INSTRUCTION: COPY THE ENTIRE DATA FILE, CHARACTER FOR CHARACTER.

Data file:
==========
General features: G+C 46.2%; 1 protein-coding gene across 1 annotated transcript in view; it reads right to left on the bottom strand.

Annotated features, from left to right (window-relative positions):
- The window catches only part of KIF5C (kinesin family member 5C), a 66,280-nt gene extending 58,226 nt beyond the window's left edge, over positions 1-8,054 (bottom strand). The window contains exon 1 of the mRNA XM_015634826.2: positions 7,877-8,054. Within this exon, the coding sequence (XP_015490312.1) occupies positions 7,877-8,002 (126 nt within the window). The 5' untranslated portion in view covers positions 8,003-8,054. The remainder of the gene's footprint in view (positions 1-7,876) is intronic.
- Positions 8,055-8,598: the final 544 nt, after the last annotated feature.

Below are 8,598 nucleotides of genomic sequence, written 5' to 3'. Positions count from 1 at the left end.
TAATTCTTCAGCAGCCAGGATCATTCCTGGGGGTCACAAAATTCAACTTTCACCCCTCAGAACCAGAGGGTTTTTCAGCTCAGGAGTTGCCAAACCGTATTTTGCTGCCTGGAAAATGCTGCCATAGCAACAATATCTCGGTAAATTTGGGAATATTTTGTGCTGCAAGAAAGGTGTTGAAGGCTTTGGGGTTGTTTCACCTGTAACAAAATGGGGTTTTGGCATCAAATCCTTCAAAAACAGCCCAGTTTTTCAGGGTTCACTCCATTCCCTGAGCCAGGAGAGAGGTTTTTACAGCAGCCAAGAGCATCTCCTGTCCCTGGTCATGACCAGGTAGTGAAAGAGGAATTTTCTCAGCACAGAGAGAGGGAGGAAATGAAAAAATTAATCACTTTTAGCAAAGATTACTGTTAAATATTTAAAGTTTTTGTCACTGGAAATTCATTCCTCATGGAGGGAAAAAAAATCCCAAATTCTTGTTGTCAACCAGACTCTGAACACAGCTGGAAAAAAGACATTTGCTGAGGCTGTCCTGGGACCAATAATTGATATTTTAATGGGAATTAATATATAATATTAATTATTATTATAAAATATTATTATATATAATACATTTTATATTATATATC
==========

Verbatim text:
General features: G+C 46.2%; 1 protein-coding gene across 1 annotated transcript in view; it reads right to left on the bottom strand.

Annotated features, from left to right (window-relative positions):
- The window catches only part of KIF5C (kinesin family member 5C), a 66,280-nt gene extending 58,226 nt beyond the window's left edge, over positions 1-8,054 (bottom strand). The window contains exon 1 of the mRNA XM_015634826.2: positions 7,877-8,054. Within this exon, the coding sequence (XP_015490312.1) occupies positions 7,877-8,002 (126 nt within the window). The 5' untranslated portion in view covers positions 8,003-8,054. The remainder of the gene's footprint in view (positions 1-7,876) is intronic.
- Positions 8,055-8,598: the final 544 nt, after the last annotated feature.

Below are 8,598 nucleotides of genomic sequence, written 5' to 3'. Positions count from 1 at the left end.
TAATTCTTCAGCAGCCAGGATCATTCCTGGGGGTCACAAAATTCAACTTTCACCCCTCAGAACCAGAGGGTTTTTCAGCTCAGGAGTTGCCAAACCGTATTTTGCTGCCTGGAAAATGCTGCCATAGCAACAATATCTCGGTAAATTTGGGAATATTTTGTGCTGCAAGAAAGGTGTTGAAGGCTTTGGGGTTGTTTCACCTGTAACAAAATGGGGTTTTGGCATCAAATCCTTCAAAAACAGCCCAGTTTTTCAGGGTTCACTCCATTCCCTGAGCCAGGAGAGAGGTTTTTACAGCAGCCAAGAGCATCTCCTGTCCCTGGTCATGACCAGGTAGTGAAAGAGGAATTTTCTCAGCACAGAGAGAGGGAGGAAATGAAAAAATTAATCACTTTTAGCAAAGATTACTGTTAAATATTTAAAGTTTTTGTCACTGGAAATTCATTCCTCATGGAGGGAAAAAAAATCCCAAATTCTTGTTGTCAACCAGACTCTGAACACAGCTGGAAAAAAGACATTTGCTGAGGCTGTCCTGGGACCAATAATTGATATTTTAATGGGAATTAATATATAATATTAATTATTATTATAAAATATTATTATATATAATACATTTTATATTATATATC